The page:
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In this report, the authors look back at history, noting that the Department of Defense (DoD) has made numerous attempts to reform its acquisition system over the last 50 years, but that these and similar reforms have produced only modest improvements. Additionally, during the last decade, DoD’s acquisitions also experienced a major shift: of approximately $400 billion spent on contracts for goods and services in FY 2011, over half was spent on services --yet rules, policies, and practices are based primarily on buying goods, which have different needs for acquisitions from services. In addition, recent events involving acquisition of information technology by HHS and other agencies involved in the implementation of the Affordable Care Act have reinforced the need to look for practical ways to improve how agencies buy services.
Gansler and Lucyshyn write that given current and prospective fiscal conditions, there is likely to be increased interest in innovative strategies that maximize the effectiveness and efficiency of DoD’s investments in order to meet operational requirements and modernization needs. Moreover, growing costs will require difficult choices for DoD just to maintain the status quo. Consequently, DoD must spend every dollar with the objective of getting the best value.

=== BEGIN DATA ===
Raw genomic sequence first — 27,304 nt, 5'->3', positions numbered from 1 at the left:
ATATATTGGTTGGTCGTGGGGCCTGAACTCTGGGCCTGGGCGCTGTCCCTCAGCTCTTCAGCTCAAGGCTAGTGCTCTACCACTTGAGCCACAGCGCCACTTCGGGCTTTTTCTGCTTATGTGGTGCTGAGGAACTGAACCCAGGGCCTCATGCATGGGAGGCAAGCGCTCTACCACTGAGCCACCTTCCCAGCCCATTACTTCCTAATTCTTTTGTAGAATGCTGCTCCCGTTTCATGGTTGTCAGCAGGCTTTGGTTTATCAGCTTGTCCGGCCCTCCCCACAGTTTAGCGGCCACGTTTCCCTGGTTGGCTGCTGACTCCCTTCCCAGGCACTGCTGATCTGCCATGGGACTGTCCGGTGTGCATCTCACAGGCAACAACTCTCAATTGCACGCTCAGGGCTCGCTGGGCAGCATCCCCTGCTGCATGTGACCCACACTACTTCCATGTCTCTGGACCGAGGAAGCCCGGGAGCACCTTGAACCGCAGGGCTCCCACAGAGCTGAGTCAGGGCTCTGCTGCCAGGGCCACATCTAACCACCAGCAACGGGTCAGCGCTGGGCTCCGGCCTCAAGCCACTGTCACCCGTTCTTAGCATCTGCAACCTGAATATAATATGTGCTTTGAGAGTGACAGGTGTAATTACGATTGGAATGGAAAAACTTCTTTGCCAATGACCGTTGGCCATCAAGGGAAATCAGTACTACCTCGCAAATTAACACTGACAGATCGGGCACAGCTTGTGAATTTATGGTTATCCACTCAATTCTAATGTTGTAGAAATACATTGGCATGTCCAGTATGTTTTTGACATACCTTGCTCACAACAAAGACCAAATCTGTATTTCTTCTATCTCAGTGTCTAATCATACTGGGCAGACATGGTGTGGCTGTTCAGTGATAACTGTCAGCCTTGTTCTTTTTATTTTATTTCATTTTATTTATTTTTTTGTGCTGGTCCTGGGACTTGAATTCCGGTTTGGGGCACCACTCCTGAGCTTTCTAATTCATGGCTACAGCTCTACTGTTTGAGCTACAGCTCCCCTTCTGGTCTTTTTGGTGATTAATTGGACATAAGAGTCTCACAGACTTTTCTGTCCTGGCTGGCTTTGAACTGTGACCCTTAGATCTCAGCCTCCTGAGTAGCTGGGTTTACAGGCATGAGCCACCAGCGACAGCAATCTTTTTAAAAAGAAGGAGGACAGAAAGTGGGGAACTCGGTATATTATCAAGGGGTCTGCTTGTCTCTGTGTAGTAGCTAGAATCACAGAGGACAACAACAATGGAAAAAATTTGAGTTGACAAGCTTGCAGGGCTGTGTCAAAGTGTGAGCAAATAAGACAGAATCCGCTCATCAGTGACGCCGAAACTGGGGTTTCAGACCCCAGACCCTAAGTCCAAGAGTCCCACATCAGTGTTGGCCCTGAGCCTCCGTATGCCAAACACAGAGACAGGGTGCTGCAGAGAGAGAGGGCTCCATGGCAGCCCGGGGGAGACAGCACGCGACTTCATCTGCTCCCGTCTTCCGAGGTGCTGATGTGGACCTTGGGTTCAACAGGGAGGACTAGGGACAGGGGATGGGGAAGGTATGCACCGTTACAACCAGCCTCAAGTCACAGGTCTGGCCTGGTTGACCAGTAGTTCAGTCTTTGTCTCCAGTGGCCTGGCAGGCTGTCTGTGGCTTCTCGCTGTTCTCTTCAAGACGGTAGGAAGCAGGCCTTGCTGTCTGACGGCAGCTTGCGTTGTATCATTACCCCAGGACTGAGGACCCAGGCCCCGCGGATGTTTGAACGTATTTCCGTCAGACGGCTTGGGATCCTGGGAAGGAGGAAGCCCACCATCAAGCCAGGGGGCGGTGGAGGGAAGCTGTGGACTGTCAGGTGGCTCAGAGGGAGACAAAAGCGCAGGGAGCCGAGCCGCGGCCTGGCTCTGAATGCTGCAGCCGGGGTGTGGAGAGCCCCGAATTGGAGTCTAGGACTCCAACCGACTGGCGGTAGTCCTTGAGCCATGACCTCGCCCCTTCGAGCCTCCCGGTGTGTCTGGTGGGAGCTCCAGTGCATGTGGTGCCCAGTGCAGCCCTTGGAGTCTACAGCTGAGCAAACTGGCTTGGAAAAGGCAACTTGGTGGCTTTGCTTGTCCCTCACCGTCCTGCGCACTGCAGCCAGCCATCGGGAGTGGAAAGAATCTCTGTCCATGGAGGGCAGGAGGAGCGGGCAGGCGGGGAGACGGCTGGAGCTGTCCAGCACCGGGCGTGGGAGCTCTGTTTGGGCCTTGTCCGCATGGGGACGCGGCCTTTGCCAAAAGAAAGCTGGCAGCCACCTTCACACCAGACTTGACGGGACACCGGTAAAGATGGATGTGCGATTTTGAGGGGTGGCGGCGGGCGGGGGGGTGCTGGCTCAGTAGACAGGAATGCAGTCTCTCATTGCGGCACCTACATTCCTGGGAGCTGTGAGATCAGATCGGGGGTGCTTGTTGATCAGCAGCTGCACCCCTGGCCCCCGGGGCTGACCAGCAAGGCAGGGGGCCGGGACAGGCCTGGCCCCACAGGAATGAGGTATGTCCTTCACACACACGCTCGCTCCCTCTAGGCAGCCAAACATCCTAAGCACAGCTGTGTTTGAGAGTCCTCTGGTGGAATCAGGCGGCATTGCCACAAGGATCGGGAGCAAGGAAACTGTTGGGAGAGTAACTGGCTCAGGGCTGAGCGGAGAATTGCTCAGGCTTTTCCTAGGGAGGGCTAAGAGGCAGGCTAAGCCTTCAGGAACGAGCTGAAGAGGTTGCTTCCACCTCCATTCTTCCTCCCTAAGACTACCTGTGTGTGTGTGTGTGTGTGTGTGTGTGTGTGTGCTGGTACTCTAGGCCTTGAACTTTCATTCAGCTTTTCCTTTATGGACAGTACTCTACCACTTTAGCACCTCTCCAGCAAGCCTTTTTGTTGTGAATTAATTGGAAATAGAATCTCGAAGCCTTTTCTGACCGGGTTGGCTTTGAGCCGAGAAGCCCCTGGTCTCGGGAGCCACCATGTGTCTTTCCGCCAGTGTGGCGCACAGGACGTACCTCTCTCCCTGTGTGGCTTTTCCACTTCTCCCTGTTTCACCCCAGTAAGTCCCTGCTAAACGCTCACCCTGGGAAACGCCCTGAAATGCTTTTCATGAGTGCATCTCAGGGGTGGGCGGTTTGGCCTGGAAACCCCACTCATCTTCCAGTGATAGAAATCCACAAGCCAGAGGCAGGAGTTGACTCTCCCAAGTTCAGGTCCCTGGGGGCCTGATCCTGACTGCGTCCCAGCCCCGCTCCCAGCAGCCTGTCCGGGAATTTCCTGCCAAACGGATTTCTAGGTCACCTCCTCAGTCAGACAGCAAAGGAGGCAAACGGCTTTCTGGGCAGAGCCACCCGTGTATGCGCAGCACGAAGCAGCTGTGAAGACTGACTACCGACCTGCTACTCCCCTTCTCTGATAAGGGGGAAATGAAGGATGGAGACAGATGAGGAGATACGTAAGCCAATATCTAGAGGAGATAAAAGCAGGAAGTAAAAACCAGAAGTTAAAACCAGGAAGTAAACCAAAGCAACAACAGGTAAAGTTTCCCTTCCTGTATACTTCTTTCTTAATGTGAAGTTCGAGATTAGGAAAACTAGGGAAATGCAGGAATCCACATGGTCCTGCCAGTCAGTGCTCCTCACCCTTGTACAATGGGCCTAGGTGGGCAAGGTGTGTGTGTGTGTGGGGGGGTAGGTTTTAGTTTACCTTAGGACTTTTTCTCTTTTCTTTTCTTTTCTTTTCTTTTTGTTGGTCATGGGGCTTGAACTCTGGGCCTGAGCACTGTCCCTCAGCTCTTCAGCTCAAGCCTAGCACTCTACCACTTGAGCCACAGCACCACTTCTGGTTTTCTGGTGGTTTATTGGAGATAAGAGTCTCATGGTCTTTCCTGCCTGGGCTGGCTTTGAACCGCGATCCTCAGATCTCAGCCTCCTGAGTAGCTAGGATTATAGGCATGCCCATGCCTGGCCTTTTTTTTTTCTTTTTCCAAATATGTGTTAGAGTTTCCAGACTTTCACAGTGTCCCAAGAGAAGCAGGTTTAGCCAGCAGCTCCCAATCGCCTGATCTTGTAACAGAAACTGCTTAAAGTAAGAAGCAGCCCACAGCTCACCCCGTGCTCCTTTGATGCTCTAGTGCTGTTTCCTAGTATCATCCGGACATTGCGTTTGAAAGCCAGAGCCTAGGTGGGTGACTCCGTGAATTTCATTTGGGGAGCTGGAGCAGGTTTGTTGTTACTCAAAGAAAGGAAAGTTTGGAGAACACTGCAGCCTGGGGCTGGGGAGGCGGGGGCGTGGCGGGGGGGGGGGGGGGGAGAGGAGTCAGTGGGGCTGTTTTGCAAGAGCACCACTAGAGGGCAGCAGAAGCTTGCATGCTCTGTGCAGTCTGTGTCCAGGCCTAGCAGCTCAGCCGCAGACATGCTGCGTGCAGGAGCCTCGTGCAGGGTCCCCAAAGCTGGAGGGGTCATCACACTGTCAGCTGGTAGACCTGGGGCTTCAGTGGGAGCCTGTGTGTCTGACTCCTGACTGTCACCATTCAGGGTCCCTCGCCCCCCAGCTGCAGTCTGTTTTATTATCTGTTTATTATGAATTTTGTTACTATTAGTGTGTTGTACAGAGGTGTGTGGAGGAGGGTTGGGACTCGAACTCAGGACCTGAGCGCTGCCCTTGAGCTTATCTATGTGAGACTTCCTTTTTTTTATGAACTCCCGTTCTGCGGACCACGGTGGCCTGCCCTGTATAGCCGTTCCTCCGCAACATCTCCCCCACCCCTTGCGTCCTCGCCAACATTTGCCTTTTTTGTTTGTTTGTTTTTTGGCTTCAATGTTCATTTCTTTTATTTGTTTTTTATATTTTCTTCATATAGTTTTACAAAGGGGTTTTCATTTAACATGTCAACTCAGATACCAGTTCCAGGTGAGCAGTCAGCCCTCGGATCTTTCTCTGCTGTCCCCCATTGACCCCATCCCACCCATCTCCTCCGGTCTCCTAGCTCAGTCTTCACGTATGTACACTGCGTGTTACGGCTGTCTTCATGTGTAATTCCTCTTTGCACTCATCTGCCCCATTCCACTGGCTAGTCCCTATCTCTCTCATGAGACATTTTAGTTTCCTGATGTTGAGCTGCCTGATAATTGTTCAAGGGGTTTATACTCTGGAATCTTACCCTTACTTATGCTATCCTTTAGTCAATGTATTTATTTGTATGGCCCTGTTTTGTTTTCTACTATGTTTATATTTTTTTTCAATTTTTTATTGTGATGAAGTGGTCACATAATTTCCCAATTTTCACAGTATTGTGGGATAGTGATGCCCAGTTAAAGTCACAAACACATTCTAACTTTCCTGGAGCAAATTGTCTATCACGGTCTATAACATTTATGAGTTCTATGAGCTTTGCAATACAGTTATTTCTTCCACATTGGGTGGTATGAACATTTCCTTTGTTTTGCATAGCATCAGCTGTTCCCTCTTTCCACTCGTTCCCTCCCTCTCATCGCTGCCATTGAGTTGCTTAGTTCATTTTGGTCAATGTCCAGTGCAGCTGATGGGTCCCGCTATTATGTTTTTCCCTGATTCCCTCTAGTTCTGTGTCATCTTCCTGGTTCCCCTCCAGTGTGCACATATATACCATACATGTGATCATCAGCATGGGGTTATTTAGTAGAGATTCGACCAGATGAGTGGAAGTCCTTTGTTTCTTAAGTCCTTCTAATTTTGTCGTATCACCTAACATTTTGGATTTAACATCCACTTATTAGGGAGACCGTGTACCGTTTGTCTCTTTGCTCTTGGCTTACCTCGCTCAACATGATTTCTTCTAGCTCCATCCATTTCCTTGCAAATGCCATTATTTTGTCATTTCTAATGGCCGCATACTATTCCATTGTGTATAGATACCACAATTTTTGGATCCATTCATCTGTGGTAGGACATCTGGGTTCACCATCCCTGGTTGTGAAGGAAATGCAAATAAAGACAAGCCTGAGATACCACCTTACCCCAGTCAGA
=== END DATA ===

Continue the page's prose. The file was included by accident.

Given the current focus on acquisition across DoD and civilian agencies, addressing acquisition reform in a strategic and coordinated manner is imperative. In that light, this new report also addresses a concern that complying with multiple acquisition initiatives at once can lead agencies to lose sight of the real intent—to improve performance with the dollars available—and instead focus on achieving zero deviation from the detailed acquisition guidance. This can results in less likelihood that any individual initiative will produce the desired effects.
The authors outline eight recommended actions intended to improve the results of acquisition programs, and, at the same time, strengthen the industrial base.
While the report centers on acquisition in the Department of Defense (DoD) because of its dominant size in the federal budget, the eight proposed actions apply to civilian agencies as well. The authors emphasize the urgency of acquisition reform in DoD given budgetary constraints and security challenges, finding that “DoD will need to gain every possible efficiency, while resisting the temptation to buy defense on the cheap.”
This report builds on two other recent IBM Center reports -- Controlling Federal Spending by Managing the Long Tail of Procurement and A Guide for Agency Leaders on Federal Acquisition: Major Challenges Facing Government – to set forth a clear and timely set of perspectives to help the government improve acquisition, while saving costs. We hope that these reports will assist government executives in effectively addressing acquisition challenges.